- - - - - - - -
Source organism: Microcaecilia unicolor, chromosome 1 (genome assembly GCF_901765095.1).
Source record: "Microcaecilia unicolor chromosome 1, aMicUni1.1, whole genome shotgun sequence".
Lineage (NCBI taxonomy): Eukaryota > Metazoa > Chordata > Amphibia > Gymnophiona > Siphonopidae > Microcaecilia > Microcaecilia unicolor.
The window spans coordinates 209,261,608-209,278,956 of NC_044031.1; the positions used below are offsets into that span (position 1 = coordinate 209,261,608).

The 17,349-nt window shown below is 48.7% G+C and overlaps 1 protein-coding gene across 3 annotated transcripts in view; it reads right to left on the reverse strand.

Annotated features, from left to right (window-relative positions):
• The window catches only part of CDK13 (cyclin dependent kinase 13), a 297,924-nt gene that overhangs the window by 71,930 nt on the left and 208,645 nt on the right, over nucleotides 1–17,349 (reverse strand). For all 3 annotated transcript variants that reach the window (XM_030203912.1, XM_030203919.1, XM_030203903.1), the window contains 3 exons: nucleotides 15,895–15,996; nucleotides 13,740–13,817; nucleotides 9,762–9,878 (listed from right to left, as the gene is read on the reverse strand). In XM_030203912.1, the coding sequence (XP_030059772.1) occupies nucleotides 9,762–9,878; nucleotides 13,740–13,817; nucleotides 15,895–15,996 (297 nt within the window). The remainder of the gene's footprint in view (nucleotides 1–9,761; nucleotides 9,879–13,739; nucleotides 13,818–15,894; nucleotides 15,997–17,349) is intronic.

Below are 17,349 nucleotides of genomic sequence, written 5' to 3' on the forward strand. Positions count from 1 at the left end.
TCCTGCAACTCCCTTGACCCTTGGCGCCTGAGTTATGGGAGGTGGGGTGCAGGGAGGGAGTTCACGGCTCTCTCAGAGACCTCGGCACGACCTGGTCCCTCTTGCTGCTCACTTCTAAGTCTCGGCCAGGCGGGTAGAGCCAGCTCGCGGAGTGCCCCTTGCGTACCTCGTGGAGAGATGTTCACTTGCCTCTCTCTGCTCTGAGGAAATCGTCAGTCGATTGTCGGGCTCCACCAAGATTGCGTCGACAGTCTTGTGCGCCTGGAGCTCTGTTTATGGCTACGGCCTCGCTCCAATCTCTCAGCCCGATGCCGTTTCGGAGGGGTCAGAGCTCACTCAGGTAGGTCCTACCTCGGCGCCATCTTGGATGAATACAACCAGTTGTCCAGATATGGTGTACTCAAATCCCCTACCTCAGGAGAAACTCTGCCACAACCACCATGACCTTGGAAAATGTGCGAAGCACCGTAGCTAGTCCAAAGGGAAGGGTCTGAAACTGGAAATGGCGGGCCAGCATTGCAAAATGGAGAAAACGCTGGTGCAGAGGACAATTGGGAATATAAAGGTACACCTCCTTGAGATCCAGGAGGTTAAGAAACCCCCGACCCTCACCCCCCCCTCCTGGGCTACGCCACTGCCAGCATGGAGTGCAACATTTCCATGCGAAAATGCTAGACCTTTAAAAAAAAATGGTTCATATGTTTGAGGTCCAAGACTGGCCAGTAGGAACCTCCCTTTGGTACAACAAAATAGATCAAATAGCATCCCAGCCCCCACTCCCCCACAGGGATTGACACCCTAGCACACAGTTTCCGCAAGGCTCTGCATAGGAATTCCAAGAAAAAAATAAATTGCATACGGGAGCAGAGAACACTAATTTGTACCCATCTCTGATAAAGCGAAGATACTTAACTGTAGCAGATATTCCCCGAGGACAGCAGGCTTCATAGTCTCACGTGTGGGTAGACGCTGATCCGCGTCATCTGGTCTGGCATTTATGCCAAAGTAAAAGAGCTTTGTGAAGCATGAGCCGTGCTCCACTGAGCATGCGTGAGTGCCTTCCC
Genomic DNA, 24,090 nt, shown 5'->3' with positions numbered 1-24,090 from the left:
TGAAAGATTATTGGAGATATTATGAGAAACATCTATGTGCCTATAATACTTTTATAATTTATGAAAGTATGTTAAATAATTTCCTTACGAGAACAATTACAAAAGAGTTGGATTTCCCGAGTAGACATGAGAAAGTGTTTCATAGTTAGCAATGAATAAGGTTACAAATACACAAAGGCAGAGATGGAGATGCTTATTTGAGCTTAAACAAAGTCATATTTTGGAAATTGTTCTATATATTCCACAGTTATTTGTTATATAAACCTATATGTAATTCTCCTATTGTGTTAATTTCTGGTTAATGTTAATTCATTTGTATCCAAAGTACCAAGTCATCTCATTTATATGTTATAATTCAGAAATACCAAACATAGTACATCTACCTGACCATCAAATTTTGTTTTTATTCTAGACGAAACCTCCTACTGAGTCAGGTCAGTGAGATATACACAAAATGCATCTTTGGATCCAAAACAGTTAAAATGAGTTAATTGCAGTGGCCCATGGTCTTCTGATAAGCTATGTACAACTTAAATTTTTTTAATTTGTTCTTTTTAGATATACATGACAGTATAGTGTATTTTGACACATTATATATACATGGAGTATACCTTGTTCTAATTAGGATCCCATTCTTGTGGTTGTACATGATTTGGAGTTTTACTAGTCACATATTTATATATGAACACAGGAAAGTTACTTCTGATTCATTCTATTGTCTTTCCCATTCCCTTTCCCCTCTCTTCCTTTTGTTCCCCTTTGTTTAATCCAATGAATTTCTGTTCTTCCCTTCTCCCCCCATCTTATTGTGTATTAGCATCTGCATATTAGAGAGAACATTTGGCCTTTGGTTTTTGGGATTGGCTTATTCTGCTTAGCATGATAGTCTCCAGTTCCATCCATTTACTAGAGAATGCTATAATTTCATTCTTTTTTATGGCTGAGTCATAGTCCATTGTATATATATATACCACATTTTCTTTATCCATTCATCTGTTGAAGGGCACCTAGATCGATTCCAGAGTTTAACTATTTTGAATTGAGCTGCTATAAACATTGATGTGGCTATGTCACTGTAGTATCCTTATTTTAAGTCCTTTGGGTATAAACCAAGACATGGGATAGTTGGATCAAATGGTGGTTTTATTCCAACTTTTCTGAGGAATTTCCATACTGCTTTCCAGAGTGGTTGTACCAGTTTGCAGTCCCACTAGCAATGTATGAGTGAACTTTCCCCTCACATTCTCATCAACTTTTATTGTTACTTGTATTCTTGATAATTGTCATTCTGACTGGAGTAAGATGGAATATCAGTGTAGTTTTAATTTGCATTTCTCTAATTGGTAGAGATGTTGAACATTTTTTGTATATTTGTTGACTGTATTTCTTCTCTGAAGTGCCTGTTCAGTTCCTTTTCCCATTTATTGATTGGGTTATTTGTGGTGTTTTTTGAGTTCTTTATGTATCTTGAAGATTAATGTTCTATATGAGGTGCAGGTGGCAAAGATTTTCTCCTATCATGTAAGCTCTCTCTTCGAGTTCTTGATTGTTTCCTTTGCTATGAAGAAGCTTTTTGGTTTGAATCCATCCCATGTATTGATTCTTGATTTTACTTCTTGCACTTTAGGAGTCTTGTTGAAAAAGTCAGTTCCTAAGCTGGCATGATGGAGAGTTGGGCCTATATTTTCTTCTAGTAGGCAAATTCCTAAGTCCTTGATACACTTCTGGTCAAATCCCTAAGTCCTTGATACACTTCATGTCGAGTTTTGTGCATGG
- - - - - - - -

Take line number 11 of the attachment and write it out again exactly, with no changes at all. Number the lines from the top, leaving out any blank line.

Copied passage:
TGAAAGATTATTGGAGATATTATGAGAAACATCTATGTGCCTATAATACTTTTATAATTTATGAAAGTATGTTAAATAATTTCCTTACGAGAACAATTACAAAAGAGTTGGATTTCCCGAGTAGACATGAGAAAGTGTTTCATAGTTAGCAATGAATAAGGTTACAAATACACAAAGGCAGAGATGGAGATGCTTATTTGAGCTTAAACAAAGTCATATTTTGGAAATTGTTCTATATATTCCACAGTTATTTGTTATATAAACCTATATGTAATTCTCCTATTGTGTTAATTTCTGGTTAATGTTAATTCATTTGTATCCAAAGTACCAAGTCATCTCATTTATATGTTATAATTCAGAAATACCAAACATAGTACATCTACCTGACCATCAAATTTTGTTTTTATTCTAGACGAAACCTCCTACTGAGTCAGGTCAGTGAGATATACACAAAATGCATCTTTGGATCCAAAACAGTTAAAATGAGTTAATTGCAGTGGCCCATGGTCTTCTGATAAGCTATGTACAACTTAAATTTTTTTAATTTGTTCTTTTTAGATATACATGACAGTATAGTGTATTTTGACACATTATATATACATGGAGTATACCTTGTTCTAATTAGGATCCCATTCTTGTGGTTGTACATGATTTGGAGTTTTACTAGTCACATATTTATATATGAACACAGGAAAGTTACTTCTGATTCATTCTATTGTCTTTCCCATTCCCTTTCCCCTCTCTTCCTTTTGTTCCCCTTTGTTTAATCCAATGAATTTCTGTTCTTCCCTTCTCCCCCCATCTTATTGTGTATTAGCATCTGCATATTAGAGAGAACATTTGGCCTTTGGTTTTTGGGATTGGCTTATTCTGCTTAGCATGATAGTCTCCAGTTCCATCCATTTACTAGAGAATGCTATAATTTCATTCTTTTTTATGGCTGAGTCATAGTCCATTGTATATATATATACCACATTTTCTTTATCCATTCATCTGTTGAAGGGCACCTAGATCGATTCCAGAGTTTAACTATTTTGAATTGAGCTGCTATAAACATTGATGTGGCTATGTCACTGTAGTATCCTTATTTTAAGTCCTTTGGGTATAAACCAAGACATGGGATAGTTGGATCAAATGGTGGTTTTATTCCAACTTTTCTGAGGAATTTCCATACTGCTTTCCAGAGTGGTTGTACCAGTTTGCAGTCCCACTAGCAATGTATGAGTGAACTTTCCCCTCACATTCTCATCAACTTTTATTGTTACTTGTATTCTTGATAATTGTCATTCTGACTGGAGTAAGATGGAATATCAGTGTAGTTTTAATTTGCATTTCTCTAATTGGTAGAGATGTTGAACATTTTTTGTATATTTGTTGACTGTATTTCTTCTCTGAAGTGCCTGTTCAGTTCCTTTTCCCATTTATTGATTGGGTTATTTGTGGTGTTTTTTGAGTTCTTTATGTATCTTGAAGATTAATGTTCTATATGAGGTGCAGGTGGCAAAGATTTTCTCCTATCATGTAAGCTCTCTCTTCGAGTTCTTGATTGTTTCCTTTGCTATGAAGAAGCTTTTTGGTTTGAATCCATCCCATGTATTGATTCTTGATTTTACTTCTTGCACTTTAGGAGTCTTGTTGAAAAAGTCAGTTCCTAAGCTGGCATGATGGAGAGTTGGGCCTATATTTTCTTCTAGTAGGCAAATTCCTAAGTCCTTGATACACTTCTGGTCAAATCCCTAAGTCCTTGATACACTTCATGTCGAGTTTTGTGCATGG